Network Rail’s heat-seeking helicopter took to the skies of Surrey this week to help protect South Western Railway passengers from train delays: Helicopter at Fairoaks- 07-08-18

Wednesday 26 Sep 2018

Network Rail’s heat-seeking helicopter took to the skies of Surrey this week to help protect South Western Railway passengers from train delays


Network Rail’s high-tech thermal imaging helicopter flew over Surrey this week to spot and stop potential railway infrastructure faults as part of an ongoing drive to improve train performance.

The aircraft allows engineers to monitor large areas of railway in a single flight, identifying ‘hotspots’ which usually mean a piece of equipment is about to fail.

The helicopter can survey the route from London’s Waterloo station, to Weymouth station in Dorset, in just three hours, including time taken to hover over areas of concern and capture high-definition images.


18 missions have been completed across the south western network in the last three months, during which the helicopter has helped spot 48 faults which may otherwise have gone unnoticed and caused serious delays for passengers.   

Becky Lumlock, route managing director for Network Rail, said:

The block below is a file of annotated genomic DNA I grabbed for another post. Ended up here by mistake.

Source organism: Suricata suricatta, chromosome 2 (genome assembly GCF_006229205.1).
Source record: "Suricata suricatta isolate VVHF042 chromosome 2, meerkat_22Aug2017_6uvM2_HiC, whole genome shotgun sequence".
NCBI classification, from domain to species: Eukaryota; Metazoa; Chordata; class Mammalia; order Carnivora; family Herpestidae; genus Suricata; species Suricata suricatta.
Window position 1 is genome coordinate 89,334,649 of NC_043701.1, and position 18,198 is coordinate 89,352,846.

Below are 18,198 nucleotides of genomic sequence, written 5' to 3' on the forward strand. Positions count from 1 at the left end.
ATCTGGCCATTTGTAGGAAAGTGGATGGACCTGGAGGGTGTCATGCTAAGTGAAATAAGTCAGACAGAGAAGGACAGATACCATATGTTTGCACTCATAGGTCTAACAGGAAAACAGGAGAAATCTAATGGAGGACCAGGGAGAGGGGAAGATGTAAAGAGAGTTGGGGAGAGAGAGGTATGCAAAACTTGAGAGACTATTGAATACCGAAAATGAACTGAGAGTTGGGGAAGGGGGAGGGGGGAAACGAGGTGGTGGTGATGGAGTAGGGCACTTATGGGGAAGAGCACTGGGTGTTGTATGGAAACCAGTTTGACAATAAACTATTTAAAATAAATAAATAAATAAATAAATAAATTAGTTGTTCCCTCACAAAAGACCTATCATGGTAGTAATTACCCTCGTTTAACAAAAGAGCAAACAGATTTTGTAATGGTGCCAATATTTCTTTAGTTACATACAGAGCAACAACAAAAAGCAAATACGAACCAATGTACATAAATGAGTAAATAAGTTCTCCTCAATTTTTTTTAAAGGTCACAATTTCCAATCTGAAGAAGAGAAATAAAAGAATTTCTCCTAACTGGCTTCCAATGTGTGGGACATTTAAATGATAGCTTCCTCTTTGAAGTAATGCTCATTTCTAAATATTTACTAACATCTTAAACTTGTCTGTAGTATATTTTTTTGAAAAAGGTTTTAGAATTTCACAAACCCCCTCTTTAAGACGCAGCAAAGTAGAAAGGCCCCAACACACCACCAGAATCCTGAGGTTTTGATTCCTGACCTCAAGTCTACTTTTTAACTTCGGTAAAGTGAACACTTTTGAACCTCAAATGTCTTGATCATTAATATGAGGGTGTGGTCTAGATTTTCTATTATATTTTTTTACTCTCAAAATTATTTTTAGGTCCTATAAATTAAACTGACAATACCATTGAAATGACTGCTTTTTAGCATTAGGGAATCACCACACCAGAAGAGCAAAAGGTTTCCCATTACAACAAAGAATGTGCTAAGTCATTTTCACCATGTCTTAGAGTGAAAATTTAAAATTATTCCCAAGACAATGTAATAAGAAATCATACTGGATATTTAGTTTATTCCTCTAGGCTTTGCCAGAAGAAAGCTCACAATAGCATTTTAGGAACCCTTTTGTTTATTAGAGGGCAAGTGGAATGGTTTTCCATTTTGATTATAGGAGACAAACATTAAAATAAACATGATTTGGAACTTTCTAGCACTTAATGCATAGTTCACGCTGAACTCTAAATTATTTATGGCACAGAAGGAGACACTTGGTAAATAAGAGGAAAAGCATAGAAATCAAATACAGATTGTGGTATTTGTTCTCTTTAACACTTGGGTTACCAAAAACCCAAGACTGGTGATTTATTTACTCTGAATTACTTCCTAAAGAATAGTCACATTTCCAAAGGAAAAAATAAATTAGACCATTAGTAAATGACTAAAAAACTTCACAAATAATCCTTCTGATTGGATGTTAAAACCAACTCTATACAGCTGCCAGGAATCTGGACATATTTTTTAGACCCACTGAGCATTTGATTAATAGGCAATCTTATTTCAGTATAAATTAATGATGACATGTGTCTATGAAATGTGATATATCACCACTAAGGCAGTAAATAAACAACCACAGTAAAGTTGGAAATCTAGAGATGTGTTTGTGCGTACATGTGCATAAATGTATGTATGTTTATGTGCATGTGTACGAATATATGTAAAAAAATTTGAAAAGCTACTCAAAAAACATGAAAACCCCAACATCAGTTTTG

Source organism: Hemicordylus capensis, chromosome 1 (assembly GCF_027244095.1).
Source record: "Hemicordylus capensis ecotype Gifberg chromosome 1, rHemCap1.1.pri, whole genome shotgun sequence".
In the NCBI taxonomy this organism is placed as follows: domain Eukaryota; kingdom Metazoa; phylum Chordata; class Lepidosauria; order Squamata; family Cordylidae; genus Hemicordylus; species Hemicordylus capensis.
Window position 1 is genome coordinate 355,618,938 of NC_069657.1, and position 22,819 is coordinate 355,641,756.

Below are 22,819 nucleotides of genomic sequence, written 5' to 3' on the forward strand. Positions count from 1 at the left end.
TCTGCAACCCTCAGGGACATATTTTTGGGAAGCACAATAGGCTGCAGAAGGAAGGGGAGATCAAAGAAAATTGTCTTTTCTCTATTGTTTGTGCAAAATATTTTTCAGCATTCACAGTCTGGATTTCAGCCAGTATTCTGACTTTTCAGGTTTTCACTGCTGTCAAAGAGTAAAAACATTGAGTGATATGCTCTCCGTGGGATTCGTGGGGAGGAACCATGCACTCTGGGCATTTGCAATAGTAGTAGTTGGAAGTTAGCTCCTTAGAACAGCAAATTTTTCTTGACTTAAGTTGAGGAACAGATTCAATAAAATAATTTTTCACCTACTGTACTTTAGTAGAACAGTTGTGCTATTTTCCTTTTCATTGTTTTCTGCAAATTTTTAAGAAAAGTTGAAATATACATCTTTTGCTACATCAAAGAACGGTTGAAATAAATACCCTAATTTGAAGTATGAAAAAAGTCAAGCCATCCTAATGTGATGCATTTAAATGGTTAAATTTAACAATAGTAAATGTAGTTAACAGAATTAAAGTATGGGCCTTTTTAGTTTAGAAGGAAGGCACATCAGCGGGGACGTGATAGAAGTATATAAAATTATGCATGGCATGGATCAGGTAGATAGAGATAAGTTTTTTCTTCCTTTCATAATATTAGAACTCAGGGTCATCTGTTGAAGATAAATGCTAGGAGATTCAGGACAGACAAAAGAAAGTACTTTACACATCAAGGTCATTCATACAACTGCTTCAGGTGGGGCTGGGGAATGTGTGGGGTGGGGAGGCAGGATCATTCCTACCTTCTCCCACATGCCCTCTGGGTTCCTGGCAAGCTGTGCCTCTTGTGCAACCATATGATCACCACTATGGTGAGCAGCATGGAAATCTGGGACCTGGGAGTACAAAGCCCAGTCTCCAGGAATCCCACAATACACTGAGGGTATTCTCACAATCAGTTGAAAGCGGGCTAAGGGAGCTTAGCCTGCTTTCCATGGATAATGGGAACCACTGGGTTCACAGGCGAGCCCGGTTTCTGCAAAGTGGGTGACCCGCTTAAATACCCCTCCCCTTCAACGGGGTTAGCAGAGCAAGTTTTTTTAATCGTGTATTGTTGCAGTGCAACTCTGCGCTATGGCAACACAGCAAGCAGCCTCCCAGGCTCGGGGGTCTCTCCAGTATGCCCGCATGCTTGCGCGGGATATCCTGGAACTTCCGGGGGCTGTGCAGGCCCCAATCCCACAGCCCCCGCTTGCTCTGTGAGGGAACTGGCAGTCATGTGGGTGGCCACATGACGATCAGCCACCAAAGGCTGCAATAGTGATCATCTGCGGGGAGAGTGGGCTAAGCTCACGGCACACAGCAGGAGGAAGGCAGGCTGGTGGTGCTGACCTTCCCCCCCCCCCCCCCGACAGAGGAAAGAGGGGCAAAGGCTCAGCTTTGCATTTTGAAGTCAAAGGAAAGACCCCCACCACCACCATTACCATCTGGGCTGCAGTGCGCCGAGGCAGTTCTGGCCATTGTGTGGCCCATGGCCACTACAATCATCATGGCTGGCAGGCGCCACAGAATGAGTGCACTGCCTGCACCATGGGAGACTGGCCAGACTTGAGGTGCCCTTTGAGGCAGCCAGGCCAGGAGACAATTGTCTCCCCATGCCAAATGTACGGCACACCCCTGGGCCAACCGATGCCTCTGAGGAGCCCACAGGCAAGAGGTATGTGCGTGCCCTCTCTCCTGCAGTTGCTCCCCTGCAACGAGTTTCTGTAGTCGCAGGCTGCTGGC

“Using the helicopter allows us to predict and prevent infrastructure faults before they turn into delays and disruption for passengers.

“This is one of the many tools we are using to help improve train performance for our passengers as part of our Railway Upgrade Plan.

“We will be investing more than £2 billion over the next five years to run the south western rail route, helping us to provide better, more reliable journeys for people.”

The helicopter has covered 1,681 nautical miles over these missions, travelling at a top speed of 60 knots at a height of 1,000 feet. It is scheduled to survey the network roughly every four weeks.


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We own, operate and develop Britain's railway infrastructure; that's 20,000 miles of track, 30,000 bridges, tunnels and viaducts and the thousands of signals, level crossings and stations. We run 20 of the UK's largest stations while all the others, over 2,500, are run by the country's train operating companies.

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